EPF Withdrawal: Tax implications on withdrawal of Employee Provident Fund balance : 17-09-2018

The Employees’ Provident Fund Scheme was set up with the primary intention of securing the retirement of the employees in the private sector. The said fund is the accumulation of the sum total of contributions made by the employer and employees over the period of employment. The Employees’ Provident Fund (EPF) rules have been amended from time to time and under the existing rules, employees are allowed to withdraw up to 90% of the accumulated balance for specified purposes and subject to certain conditions. Employees are also allowed to withdraw the entire accumulated balance in the EPF account in limited cases. Correspondingly, the Income-Tax Act, 1961 (the IT Act) also provides tax implications on such partial or complete withdrawal of the EPF amount.

Trigger of taxability

The domestic tax laws of India provide certain situations in which the withdrawal of accumulated EPF would not result in any tax liability in the hands of the individual. For instance, where an individual has rendered continuous service with the employer(s) for a period five years or more, such withdrawal is not taxable. For this purpose, the transfer of the EPF balance from the former employer to the new employer would be considered as “continuous service”. Further, in case an employee’s services have been terminated because of certain reasons beyond his/ her control such as ill-health or discontinuation of business, such withdrawal would also not trigger any tax implication, even if the number of years of employment is less than five years.

The withdrawal of the accumulated EPF amount prior to the completion of five years of continuous service for purposes other than specified above is liable to tax in the financial year in which such sum has been withdrawn. The EPF amount comprises of the employee’s contribution, employer’s contribution and the interest accrued on such contributions. It is important to note that the employee’s contribution is added to the individual’s income as ‘salary’ if a deduction on account of the same had been claimed in any of the previous years and it is taxed at the rates applicable in the respective previous years. The portion of refund pertaining to employer’s contribution is taxed as ‘salary’ in the year in which the same is received. The interest accrued on the employer’s contribution is again taxed as ‘salary’ and interest on the employee’s portion of contribution is taxable as ‘other sources’.

Further, the EPF law also allows partial withdrawal of the accumulated EPF amount for specified purposes such as construction/ purchase of house, marriage of member or dependent, damage of property in natural calamities etc. with no tax liability arising on such withdrawals.

Withholding tax implications

The Employee’s Provident Fund Organization (EPFO) is required to deduct tax at source on accumulated balances withdrawn before five years of continuous service or in case other than termination of service beyond the individual’s control. The tax is withheld at the rate of 10 percent where the individual has provided his/ her Permanent Account Number (‘PAN’). It is important to note that employees who are in higher tax brackets would need to discharge the additional tax liability on inclusion of such EPF withdrawal income in their tax return, either by payment of advance tax or by payment of self-assessment tax (as applicable).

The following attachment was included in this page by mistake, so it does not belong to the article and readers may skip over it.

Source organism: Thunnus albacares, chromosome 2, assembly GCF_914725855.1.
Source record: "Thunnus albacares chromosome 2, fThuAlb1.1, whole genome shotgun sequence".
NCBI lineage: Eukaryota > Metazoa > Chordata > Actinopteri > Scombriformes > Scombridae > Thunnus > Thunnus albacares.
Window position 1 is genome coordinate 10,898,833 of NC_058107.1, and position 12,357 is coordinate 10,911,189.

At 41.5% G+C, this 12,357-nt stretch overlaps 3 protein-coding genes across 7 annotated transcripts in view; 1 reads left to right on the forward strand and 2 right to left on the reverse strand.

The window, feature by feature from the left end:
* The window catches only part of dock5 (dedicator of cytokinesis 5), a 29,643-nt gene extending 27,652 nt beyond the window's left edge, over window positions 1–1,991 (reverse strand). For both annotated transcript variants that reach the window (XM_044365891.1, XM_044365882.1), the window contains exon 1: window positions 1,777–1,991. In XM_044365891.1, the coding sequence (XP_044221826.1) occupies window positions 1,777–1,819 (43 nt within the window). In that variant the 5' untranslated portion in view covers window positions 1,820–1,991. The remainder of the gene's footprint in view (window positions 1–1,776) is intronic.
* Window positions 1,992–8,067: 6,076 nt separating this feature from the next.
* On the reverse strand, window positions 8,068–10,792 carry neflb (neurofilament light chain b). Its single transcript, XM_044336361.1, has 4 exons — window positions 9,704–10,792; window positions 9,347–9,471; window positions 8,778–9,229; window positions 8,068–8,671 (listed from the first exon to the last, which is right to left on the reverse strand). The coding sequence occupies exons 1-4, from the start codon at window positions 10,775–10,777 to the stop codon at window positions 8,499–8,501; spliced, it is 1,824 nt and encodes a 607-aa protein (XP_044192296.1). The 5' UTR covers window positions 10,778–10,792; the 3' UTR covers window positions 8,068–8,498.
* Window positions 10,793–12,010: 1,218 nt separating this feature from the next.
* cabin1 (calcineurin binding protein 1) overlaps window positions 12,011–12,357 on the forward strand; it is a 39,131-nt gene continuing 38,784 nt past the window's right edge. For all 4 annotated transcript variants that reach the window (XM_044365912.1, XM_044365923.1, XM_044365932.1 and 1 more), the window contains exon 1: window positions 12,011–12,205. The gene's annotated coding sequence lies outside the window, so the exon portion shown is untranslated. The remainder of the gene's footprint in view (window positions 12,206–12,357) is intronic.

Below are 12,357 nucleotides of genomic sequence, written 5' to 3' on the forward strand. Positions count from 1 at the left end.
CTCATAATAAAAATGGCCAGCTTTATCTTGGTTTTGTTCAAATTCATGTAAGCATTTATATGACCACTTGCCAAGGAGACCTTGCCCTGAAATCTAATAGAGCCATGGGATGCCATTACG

In case where the PAN is not furnished by the individual, income tax will be withheld at the maximum marginal rate (MMR) applicable for that financial year. MMR is the rate of income tax (including surcharge on income tax, if any) applicable to the individual’s highest slab of income for the relevant financial year.

However, there would be no tax deduction at source if the individual submits the PAN along with Form 15G or 15H, wherein a declaration is provided that the individual’s total income does not exceed the maximum amount chargeable to tax after including the EPF accumulations. Form 15G may be submitted by an individual resident below the age of 60 years whose total income does not exceed Rs 250,000. Similarly, Form 15H may be submitted by senior citizens (60 years or more). Moreover, it is pertinent to note that no tax would be required to be deducted at source for EPF withdrawals up to Rs 50,000.

It is important that employees understand the tax implications, as discussed above in detail and summarized below, arising on withdrawal of the accumulated EPF amounts so that adequate taxes are paid and there is no scope left for any other interest or penal implications under the law.

S. No

Scenario

Income-tax implication

1

Amount withdrawn is <INR 50,000 before completion of five continuous years of service

  • No tax withholding tax;

  • However, the individual has to offer such EPF withdrawn in his return of income in the year which such withdrawal has been made

2

Amount withdrawn is >INR 50,000 before completion of five years of continuous service

TDS @ 10% if PAN is furnished;

TDS @ maximum marginal rate if PAN is not furnished; and

No TDS if Form 15G/ 15H is furnished

3

Withdrawal of EPF after five years of continuous service

No income-tax liability (exempt from tax)

4

Transfer of PF from one account to another upon a change of job

No income-tax liability/ withholding

5

Before completion of five continuous years of service, if

  • employment is terminated due to employee’s ill health

  • discontinued business of the employer or the reasons for withdrawal are beyond employee’s control

No income-tax liability/ withholding

 

Source : Financial Express

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